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Doctors and parents across the country are finding themselves baffled, confused and in the dark about the country’s latest epidemic: vaping.
Recently published research by scientists at the Centers for Disease Control and Prevention (CDC) has shown some progress in finding the cause of a mysteriously severe lung illness believed to be caused by vaping.
A fairly recent addition to the tobacco marketplace, vapes—also known commonly as electronic cigarettes or e-cigs—were originally marketed as a smoking cessation device, a claim that has since come under scrutiny.
The use of vapes has become popular among teenagers in high school and middle school. Commonly sold vape devices are small and can easily be hidden in a pocket or sleeve. One of the more popular brands, JUUL, is sold in gas stations and convenience stores across the country. The JUUL device looks strikingly similar to a USB drive, which is a common item for students to have.
Here’s what you need to know about vaping, what to look for and how to best protect your child.
Most Vapes Have No Lingering Smell
Unlike traditional cigarettes or marijuana, most vapes don’t have a smell that lingers after use. The smell that does appear from the vapor immediately after use dissipates within a very short period of time, and does not stick to clothes. This can make it particularly hard to tell if someone has been vaping, as the well-known smell of traditional cigarettes is absent.
Most Teens Don’t Know What They’re Vaping
Not only are e-cig producers not required to publish ingredients used in their vape devices, but most teens acquire their vape products secondhand. The legal age to purchase tobacco across the country is 18, but many states, including New Jersey, and individual retailers have stopped selling tobacco to those under the age of 21. As such, vape products are often acquired by an older friend or relative that is of legal purchasing age and then resold to teens.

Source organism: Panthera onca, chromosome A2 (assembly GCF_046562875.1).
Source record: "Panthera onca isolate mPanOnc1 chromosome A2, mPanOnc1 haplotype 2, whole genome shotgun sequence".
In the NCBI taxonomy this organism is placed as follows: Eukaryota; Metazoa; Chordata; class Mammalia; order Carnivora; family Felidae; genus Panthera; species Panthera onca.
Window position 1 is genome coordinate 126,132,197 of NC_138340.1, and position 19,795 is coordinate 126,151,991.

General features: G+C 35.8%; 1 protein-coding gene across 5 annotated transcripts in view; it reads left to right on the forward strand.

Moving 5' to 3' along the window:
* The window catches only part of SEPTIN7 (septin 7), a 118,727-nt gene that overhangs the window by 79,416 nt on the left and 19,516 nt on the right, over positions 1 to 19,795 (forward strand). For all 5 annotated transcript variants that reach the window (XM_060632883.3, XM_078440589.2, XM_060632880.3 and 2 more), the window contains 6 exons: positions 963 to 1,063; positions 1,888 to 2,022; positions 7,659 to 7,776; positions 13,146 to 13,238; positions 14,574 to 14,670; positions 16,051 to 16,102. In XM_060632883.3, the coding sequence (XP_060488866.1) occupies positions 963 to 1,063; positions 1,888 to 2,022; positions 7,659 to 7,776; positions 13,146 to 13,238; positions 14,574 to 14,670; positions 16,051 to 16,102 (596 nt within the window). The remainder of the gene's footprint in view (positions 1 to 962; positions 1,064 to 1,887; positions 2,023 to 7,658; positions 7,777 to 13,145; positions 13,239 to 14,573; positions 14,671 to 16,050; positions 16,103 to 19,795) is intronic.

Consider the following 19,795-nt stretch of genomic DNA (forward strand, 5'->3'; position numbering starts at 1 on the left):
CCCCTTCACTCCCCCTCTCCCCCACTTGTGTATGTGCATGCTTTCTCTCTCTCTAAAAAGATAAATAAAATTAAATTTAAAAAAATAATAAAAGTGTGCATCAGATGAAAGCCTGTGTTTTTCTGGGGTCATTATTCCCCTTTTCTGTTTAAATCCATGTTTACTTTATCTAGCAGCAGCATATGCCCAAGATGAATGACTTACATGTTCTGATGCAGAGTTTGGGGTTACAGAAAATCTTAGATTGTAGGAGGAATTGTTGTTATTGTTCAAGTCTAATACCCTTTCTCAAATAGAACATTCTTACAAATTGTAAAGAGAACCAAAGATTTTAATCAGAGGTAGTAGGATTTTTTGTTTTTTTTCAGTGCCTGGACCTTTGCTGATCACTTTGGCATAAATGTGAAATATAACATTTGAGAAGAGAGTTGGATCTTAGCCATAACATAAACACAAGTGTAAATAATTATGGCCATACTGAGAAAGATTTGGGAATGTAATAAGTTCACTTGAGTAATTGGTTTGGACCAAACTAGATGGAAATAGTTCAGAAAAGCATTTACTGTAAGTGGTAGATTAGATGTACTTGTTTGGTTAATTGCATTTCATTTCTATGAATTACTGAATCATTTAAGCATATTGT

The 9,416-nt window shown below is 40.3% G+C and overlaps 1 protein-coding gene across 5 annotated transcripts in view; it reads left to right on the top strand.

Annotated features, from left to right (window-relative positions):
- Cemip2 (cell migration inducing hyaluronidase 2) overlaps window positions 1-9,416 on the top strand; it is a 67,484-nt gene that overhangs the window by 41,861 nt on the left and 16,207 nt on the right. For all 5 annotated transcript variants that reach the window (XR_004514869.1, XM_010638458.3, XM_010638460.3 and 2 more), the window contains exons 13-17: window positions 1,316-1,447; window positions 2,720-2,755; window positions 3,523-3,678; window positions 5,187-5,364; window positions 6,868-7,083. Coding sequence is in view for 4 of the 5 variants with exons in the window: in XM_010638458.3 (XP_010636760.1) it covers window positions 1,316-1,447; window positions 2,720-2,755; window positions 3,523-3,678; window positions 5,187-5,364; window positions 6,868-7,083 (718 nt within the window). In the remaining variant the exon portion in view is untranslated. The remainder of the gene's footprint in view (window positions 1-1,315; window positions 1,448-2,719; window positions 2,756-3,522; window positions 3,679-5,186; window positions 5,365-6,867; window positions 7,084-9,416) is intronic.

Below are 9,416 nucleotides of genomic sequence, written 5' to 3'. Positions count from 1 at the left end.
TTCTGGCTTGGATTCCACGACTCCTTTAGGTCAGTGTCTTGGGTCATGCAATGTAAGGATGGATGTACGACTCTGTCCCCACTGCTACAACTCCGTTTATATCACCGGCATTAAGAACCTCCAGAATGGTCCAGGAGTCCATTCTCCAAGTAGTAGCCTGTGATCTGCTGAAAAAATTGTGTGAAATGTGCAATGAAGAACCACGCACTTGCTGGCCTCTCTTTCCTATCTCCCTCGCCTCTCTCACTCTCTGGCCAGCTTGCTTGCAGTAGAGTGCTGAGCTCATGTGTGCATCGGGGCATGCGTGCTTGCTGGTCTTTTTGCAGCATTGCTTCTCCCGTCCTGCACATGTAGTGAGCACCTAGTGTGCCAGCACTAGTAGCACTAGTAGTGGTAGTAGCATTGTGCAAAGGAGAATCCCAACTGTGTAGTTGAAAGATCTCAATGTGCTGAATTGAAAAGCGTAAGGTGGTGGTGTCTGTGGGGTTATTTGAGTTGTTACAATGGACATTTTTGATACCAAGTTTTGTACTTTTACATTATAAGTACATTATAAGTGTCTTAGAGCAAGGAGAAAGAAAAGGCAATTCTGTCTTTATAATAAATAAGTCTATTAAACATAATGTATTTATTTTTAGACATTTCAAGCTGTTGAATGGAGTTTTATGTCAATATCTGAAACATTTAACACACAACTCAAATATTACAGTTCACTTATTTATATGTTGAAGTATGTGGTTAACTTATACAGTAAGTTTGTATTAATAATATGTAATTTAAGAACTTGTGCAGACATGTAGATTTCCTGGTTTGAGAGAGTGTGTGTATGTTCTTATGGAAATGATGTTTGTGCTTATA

Teens Who Vape Are More Likely To Smoke Traditional Tobacco
Research indicates that once a teen starts vaping, they become over 30 percent more likely to transition to smoking traditional forms of tobacco, such as cigarettes, cigars and hookahs. Eventually, the “head high” provided by the nicotine content in vapes diminishes as the body becomes used to high nicotine levels in the bloodstream. Once this occurs, teens may find themselves drawn to smoking traditional cigarettes or other forms of tobacco to chase that same “head high” that their vape used to give them.
In addition to talking with your child directly about the dangers of vaping, you and your child can discuss the topic with your child’s primary care doctor. And, if you smoke you can set a good example by quitting.
“Our Certified Tobacco Treatment Specialists encourage a team approach to quitting vaping. Teens increase their likelihood of quitting vaping for good when they have parent(s), primary doctor, and/or school involvement. Inspira’s Quit Center is ready and able to help teens and adults struggling to quit vaping.” Donald Noblett – Inspira Cancer Grants Manager/Quit Center Program Coordinator.